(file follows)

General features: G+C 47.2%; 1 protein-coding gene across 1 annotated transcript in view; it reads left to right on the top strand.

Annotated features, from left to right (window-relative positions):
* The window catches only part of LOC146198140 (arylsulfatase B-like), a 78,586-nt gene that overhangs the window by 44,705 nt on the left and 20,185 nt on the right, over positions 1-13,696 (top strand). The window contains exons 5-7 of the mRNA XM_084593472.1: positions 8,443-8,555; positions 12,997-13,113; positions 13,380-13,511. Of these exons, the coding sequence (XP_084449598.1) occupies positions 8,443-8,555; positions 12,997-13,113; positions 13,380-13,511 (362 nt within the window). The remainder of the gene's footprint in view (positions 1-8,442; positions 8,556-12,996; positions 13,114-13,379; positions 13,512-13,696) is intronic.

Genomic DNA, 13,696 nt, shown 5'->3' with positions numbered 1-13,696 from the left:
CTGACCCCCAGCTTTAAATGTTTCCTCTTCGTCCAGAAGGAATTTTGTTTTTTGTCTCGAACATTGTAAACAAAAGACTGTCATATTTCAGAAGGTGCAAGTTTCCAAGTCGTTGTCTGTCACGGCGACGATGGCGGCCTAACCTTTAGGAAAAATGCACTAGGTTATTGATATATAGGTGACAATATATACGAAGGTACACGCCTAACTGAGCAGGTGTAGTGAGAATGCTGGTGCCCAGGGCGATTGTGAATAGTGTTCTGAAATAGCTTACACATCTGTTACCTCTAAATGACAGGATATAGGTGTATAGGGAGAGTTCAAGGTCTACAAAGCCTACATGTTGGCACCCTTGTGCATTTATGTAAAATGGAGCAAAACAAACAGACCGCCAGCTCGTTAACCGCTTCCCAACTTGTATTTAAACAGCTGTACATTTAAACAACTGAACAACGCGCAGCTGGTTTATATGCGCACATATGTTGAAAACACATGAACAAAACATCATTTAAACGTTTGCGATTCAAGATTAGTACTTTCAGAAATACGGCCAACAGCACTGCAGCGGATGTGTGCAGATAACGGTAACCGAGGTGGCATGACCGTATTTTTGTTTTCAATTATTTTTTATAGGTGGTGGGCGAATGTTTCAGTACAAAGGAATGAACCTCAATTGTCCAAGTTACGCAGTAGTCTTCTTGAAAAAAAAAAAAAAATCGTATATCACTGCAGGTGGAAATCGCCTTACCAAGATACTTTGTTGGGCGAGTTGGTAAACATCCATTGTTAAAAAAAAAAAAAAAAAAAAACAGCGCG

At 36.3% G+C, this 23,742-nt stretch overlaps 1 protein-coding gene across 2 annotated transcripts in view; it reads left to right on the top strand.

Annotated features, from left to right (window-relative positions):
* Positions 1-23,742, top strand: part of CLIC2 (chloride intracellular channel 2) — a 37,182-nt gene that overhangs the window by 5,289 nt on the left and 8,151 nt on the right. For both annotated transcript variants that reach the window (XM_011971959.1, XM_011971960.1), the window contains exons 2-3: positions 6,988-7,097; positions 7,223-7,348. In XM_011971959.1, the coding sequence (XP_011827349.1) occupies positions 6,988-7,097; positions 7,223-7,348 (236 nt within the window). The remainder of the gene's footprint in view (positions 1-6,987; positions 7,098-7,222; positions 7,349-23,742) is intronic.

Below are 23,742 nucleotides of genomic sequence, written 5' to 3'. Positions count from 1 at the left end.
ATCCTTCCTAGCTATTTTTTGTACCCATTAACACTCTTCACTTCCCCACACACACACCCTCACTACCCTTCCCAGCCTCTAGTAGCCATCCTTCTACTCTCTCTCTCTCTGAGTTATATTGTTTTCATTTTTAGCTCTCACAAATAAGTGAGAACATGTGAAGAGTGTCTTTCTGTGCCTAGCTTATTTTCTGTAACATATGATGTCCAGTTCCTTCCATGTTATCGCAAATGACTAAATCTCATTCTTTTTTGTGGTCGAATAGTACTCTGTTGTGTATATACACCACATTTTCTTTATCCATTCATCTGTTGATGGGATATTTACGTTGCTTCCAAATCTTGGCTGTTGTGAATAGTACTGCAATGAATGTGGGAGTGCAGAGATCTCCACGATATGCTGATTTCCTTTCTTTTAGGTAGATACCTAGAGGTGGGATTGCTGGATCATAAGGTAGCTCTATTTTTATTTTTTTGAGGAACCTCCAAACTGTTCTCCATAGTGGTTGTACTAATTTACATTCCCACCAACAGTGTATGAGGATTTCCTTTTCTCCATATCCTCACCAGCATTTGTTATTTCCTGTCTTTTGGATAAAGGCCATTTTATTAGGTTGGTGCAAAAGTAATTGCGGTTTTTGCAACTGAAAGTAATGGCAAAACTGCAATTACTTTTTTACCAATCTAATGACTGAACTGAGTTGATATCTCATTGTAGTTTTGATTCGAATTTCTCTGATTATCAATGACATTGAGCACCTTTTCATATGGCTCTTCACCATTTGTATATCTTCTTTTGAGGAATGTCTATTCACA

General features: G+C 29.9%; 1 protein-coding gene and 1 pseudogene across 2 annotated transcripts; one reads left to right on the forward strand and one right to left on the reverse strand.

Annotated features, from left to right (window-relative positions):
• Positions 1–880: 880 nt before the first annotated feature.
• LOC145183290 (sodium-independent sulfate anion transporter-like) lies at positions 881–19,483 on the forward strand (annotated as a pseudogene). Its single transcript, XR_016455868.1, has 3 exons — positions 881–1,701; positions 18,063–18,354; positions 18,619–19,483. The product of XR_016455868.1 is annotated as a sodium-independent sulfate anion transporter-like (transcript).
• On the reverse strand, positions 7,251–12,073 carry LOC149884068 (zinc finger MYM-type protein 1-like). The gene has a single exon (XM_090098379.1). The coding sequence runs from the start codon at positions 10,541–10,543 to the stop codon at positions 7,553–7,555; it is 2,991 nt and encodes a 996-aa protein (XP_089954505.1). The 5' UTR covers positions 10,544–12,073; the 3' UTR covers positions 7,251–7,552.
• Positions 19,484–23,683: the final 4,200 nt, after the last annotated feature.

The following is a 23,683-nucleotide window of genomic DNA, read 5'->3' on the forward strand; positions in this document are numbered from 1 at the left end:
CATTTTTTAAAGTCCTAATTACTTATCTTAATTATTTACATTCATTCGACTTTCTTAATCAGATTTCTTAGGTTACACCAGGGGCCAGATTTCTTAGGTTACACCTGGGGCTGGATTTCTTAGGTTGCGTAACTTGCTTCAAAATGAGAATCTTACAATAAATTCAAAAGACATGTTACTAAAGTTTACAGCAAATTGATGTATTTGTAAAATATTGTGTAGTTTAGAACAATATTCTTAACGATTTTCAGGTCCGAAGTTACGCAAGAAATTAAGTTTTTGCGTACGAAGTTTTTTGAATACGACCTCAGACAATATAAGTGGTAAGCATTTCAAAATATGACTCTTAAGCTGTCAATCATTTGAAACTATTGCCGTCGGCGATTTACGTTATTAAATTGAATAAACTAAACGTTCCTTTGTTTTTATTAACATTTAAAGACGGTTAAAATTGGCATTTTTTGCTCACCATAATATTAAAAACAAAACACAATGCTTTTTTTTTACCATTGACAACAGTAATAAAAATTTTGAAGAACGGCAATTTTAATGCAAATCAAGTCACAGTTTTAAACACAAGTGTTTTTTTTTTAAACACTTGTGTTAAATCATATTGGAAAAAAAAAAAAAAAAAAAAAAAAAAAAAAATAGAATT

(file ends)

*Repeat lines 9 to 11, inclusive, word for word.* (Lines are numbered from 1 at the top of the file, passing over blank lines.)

Below are 23,742 nucleotides of genomic sequence, written 5' to 3'. Positions count from 1 at the left end.
ATCCTTCCTAGCTATTTTTTGTACCCATTAACACTCTTCACTTCCCCACACACACACCCTCACTACCCTTCCCAGCCTCTAGTAGCCATCCTTCTACTCTCTCTCTCTCTGAGTTATATTGTTTTCATTTTTAGCTCTCACAAATAAGTGAGAACATGTGAAGAGTGTCTTTCTGTGCCTAGCTTATTTTCTGTAACATATGATGTCCAGTTCCTTCCATGTTATCGCAAATGACTAAATCTCATTCTTTTTTGTGGTCGAATAGTACTCTGTTGTGTATATACACCACATTTTCTTTATCCATTCATCTGTTGATGGGATATTTACGTTGCTTCCAAATCTTGGCTGTTGTGAATAGTACTGCAATGAATGTGGGAGTGCAGAGATCTCCACGATATGCTGATTTCCTTTCTTTTAGGTAGATACCTAGAGGTGGGATTGCTGGATCATAAGGTAGCTCTATTTTTATTTTTTTGAGGAACCTCCAAACTGTTCTCCATAGTGGTTGTACTAATTTACATTCCCACCAACAGTGTATGAGGATTTCCTTTTCTCCATATCCTCACCAGCATTTGTTATTTCCTGTCTTTTGGATAAAGGCCATTTTATTAGGTTGGTGCAAAAGTAATTGCGGTTTTTGCAACTGAAAGTAATGGCAAAACTGCAATTACTTTTTTACCAATCTAATGACTGAACTGAGTTGATATCTCATTGTAGTTTTGATTCGAATTTCTCTGATTATCAATGACATTGAGCACCTTTTCATATGGCTCTTCACCATTTGTATATCTTCTTTTGAGGAATGTCTATTCACA

General features: G+C 29.9%; 1 protein-coding gene and 1 pseudogene across 2 annotated transcripts; one reads left to right on the forward strand and one right to left on the reverse strand.